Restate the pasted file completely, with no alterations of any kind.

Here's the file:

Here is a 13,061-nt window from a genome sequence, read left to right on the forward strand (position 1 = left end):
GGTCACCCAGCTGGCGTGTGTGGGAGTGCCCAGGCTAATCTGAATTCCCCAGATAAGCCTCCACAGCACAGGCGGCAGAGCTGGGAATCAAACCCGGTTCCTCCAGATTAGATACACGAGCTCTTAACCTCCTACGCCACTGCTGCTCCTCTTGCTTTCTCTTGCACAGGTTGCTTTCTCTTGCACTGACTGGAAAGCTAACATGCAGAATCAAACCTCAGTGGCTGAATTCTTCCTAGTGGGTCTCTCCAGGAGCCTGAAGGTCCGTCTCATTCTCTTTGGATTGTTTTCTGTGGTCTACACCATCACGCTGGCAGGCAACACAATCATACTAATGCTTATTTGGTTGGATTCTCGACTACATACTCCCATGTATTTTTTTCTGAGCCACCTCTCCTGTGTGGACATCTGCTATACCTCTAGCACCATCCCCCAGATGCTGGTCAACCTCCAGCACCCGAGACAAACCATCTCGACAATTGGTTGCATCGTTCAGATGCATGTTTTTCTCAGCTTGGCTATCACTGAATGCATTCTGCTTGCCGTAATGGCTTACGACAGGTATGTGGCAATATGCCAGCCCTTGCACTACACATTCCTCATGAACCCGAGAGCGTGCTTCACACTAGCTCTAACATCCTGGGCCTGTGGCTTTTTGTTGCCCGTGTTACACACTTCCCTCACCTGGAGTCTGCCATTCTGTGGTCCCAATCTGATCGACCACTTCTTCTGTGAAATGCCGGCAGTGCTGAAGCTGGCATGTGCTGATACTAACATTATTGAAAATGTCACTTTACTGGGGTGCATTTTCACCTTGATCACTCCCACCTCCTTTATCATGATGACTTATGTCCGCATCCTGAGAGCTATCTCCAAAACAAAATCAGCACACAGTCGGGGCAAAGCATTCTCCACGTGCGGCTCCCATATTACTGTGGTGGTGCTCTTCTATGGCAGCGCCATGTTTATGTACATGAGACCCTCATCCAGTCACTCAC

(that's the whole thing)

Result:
Here is a 13,061-nt window from a genome sequence, read left to right on the forward strand (position 1 = left end):
GGTCACCCAGCTGGCGTGTGTGGGAGTGCCCAGGCTAATCTGAATTCCCCAGATAAGCCTCCACAGCACAGGCGGCAGAGCTGGGAATCAAACCCGGTTCCTCCAGATTAGATACACGAGCTCTTAACCTCCTACGCCACTGCTGCTCCTCTTGCTTTCTCTTGCACAGGTTGCTTTCTCTTGCACTGACTGGAAAGCTAACATGCAGAATCAAACCTCAGTGGCTGAATTCTTCCTAGTGGGTCTCTCCAGGAGCCTGAAGGTCCGTCTCATTCTCTTTGGATTGTTTTCTGTGGTCTACACCATCACGCTGGCAGGCAACACAATCATACTAATGCTTATTTGGTTGGATTCTCGACTACATACTCCCATGTATTTTTTTCTGAGCCACCTCTCCTGTGTGGACATCTGCTATACCTCTAGCACCATCCCCCAGATGCTGGTCAACCTCCAGCACCCGAGACAAACCATCTCGACAATTGGTTGCATCGTTCAGATGCATGTTTTTCTCAGCTTGGCTATCACTGAATGCATTCTGCTTGCCGTAATGGCTTACGACAGGTATGTGGCAATATGCCAGCCCTTGCACTACACATTCCTCATGAACCCGAGAGCGTGCTTCACACTAGCTCTAACATCCTGGGCCTGTGGCTTTTTGTTGCCCGTGTTACACACTTCCCTCACCTGGAGTCTGCCATTCTGTGGTCCCAATCTGATCGACCACTTCTTCTGTGAAATGCCGGCAGTGCTGAAGCTGGCATGTGCTGATACTAACATTATTGAAAATGTCACTTTACTGGGGTGCATTTTCACCTTGATCACTCCCACCTCCTTTATCATGATGACTTATGTCCGCATCCTGAGAGCTATCTCCAAAACAAAATCAGCACACAGTCGGGGCAAAGCATTCTCCACGTGCGGCTCCCATATTACTGTGGTGGTGCTCTTCTATGGCAGCGCCATGTTTATGTACATGAGACCCTCATCCAGTCACTCAC